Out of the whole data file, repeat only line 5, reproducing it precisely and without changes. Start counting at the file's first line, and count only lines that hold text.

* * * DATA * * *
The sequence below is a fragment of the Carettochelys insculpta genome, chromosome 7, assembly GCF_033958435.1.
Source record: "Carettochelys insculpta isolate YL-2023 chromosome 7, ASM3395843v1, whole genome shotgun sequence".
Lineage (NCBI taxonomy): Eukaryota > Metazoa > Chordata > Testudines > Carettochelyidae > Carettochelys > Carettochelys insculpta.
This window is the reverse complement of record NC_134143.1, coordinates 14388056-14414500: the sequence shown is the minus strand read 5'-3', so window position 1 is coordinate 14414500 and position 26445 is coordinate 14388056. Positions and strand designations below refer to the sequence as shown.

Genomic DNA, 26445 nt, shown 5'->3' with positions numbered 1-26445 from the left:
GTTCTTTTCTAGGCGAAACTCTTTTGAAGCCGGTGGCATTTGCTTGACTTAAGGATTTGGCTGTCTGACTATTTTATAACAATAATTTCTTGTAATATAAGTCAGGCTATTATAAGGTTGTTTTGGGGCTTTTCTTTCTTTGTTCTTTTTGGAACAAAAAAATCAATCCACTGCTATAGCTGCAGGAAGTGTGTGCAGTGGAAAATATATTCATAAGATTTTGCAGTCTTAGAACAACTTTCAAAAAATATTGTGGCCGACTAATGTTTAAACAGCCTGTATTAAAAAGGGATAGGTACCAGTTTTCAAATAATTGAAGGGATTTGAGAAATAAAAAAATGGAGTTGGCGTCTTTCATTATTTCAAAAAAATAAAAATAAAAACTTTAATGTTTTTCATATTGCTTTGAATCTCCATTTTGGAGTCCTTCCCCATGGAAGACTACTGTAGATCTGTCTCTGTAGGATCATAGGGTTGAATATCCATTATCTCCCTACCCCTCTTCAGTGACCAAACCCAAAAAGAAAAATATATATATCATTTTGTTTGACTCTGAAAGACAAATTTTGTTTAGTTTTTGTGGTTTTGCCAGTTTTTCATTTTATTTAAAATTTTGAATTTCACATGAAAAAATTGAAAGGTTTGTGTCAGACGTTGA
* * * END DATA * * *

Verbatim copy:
Genomic DNA, 26445 nt, shown 5'->3' with positions numbered 1-26445 from the left: